So, in my example: Mary can’t talk and drink her coffee at the same time. Something doesn’t jive here. Let Mary finish her gulp of coffee and then she can tell John to stop his drumming before she goes mad mad MAD with it! (For me, it’s whistling – dang if I don’t hate whistling!)

Running to her car, Debbie revved the motor and raced away.

I’m still imagining Debbie in a full-out run to the car, and then whammalammadingdong I have to adjust my thinking. No, wait! She’s in the car and driving away! This scene is awkward.

Because grammar is so AWESOME in this way, sometimes those ING words can work as beginning phrases.

well, sheee'it

well, sheee’it

Standing in the doorway, George was knocked to the floor by a large angry ape.

Do you see the difference? George is standing in the doorway when BA-BAM! A big ole ape slams into him. George is the focus here—George standing in the doorway is the focus. The ape comes out of nowhere and knocks George down. I can see the scene even if it could be rewritten to be more efficient.

I’m being simplistic here, and my examples aren’t meant to be perfect. What I want here is for you to picture the scene and in picturing the scene understand the effect on your manuscript/scene.

Typing her examples, Kathryn hoped everyone would understand.

Works for me! Kathryn is typing her examples with the hope that you all will understand. Is the sentence strong and lovely? I dunno. But I can picture the scene just fine. Kathryn typed examples. Kathryn hoped everyone understood. She did and can do both at the same time. Now if Kathryn did this:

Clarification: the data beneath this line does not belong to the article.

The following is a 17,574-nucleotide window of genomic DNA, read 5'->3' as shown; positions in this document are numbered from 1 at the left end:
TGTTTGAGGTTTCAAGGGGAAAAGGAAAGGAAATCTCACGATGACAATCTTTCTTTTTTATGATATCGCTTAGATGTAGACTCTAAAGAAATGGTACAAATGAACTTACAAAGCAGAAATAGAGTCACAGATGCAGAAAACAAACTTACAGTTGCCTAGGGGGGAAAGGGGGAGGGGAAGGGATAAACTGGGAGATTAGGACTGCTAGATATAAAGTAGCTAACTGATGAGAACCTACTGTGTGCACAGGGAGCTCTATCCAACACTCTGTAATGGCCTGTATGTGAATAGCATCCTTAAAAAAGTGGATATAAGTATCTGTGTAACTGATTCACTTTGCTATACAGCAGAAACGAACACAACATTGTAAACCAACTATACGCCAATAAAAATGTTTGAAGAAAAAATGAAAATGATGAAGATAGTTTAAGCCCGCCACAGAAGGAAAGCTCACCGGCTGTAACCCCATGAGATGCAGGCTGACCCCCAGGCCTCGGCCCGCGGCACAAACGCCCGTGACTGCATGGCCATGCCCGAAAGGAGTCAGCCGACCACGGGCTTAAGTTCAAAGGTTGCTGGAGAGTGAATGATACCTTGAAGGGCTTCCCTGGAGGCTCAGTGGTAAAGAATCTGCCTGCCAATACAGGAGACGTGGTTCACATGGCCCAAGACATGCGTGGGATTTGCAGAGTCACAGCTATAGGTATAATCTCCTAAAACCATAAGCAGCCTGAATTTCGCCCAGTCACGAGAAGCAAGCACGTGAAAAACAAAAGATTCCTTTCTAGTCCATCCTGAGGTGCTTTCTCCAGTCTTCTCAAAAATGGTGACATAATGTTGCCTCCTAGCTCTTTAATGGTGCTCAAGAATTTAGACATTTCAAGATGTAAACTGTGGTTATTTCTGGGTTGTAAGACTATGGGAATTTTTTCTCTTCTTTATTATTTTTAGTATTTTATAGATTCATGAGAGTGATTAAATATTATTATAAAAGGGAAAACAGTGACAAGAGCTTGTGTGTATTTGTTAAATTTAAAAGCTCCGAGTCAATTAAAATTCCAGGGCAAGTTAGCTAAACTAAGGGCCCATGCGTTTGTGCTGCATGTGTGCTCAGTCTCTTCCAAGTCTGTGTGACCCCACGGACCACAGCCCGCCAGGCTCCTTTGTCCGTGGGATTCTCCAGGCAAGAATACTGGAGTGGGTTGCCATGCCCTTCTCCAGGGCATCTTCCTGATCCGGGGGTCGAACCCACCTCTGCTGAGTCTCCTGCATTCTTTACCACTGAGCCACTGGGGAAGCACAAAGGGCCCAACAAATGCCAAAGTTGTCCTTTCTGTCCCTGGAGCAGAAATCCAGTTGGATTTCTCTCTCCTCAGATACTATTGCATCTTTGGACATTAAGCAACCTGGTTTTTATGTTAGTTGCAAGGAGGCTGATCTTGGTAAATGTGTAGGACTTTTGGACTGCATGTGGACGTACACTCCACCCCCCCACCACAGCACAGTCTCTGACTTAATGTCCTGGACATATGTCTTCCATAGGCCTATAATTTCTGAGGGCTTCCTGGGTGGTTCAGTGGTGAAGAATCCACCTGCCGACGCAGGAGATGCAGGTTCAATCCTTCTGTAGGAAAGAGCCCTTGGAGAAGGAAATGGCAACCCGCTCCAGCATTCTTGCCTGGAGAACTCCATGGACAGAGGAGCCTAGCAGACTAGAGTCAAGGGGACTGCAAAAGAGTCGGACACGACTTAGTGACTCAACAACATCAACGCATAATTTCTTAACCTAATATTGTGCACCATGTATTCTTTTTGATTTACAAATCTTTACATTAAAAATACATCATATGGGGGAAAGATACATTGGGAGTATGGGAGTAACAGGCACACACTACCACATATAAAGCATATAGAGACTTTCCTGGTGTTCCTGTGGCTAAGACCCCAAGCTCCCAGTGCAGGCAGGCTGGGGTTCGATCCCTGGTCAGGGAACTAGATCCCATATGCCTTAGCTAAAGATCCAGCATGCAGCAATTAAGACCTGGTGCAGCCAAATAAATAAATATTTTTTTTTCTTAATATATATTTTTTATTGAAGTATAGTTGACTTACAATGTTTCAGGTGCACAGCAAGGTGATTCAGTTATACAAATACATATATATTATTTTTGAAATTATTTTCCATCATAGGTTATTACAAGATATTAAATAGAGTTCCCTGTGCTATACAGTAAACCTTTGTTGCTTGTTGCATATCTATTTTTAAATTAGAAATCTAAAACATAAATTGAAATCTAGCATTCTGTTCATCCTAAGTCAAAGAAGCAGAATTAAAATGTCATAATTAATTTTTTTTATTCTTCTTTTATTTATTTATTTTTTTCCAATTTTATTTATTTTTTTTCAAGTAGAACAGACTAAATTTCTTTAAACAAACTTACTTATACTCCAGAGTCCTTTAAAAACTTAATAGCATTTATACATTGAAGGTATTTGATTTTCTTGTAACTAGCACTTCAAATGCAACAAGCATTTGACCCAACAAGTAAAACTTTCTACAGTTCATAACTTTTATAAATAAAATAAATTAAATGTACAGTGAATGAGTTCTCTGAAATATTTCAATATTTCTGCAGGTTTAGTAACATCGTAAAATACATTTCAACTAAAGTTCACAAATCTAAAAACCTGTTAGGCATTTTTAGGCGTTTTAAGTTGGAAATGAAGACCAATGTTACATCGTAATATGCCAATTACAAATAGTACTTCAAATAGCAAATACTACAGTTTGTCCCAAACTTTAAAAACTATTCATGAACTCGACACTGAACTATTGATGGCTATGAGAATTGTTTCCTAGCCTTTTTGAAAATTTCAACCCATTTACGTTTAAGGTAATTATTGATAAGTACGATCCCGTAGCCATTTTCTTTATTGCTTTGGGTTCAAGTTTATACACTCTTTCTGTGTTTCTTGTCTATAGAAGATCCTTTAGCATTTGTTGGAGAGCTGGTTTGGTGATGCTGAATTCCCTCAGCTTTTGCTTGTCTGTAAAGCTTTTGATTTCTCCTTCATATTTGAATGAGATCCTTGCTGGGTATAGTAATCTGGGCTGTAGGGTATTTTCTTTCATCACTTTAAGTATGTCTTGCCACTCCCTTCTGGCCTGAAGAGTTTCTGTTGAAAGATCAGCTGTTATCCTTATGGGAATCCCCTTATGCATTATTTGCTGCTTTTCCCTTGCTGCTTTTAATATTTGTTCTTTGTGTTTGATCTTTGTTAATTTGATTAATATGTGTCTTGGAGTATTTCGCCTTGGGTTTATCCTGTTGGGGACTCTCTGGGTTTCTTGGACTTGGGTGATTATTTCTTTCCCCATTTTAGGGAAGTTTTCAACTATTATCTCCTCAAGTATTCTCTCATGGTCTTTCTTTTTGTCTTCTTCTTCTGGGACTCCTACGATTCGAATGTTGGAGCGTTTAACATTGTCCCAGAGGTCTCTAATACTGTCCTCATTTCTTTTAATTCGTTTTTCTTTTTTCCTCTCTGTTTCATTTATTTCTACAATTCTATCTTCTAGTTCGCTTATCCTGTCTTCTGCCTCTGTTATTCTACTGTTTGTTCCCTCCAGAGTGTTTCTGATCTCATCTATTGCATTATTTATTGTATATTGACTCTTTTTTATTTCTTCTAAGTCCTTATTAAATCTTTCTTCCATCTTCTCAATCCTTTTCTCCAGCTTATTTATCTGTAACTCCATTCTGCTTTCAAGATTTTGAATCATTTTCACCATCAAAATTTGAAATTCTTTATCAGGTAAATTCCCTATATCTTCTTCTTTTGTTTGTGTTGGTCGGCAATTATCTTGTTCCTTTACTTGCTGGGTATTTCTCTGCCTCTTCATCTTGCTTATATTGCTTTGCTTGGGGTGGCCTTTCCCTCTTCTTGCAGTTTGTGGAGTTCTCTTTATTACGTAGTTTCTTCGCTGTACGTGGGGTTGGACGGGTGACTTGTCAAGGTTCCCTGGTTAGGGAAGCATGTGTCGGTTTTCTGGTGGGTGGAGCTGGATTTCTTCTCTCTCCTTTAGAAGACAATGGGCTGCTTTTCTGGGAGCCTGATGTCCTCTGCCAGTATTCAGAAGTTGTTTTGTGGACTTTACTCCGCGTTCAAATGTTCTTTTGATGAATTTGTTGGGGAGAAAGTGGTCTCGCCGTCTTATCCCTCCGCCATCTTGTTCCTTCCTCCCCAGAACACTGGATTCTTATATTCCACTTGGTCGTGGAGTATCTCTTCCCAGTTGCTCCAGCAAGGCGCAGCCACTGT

Typing her examples, Kathryn ate her scone.

Nope, I’m typing so it would be hard to eat my delicious cranberry orange scone (dang! Wish I had one right now!). Unless I jammed my face on my plate and ate like a dawg—and I probably have done just that, haw!

There are great beautiful perfect grammatical explanations for all this, and any google of “dangling participles” and “participles” will give you clear instruction (like Grammar Girl link above).

Find a way to internalize the explanations so that they become clear to you in a tangible way. If you can relate something to your own experience, it’s easier to understand. If you can imagine your scenes as if watching a movie or as if it is happening right in front of you, then perhaps applying correct grammar, or breaking the rule, will give you much more control. So think about your scenes in another way, and in the process, gain an understanding of sentence structure and how it can make your work weaker or stronger.

Now, go WRITE!

 

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Touty Plug of the day: I don’t feel like being touty. I will only say that if you want a new book to read, then perhaps consider one of mine. You can pick out all my grammatical mistakes–particularly in the first books–and sneeringly sneerificate at me *laugh!* I have a website kathrynmagendie.com and an Amazon Page and my books are available wherever books are sold–and if they aren’t there, then they can be ordered. As always, your support is needed and appreciated and never forgotten. It’s all for you, this crazy writing life: You–dear Readers.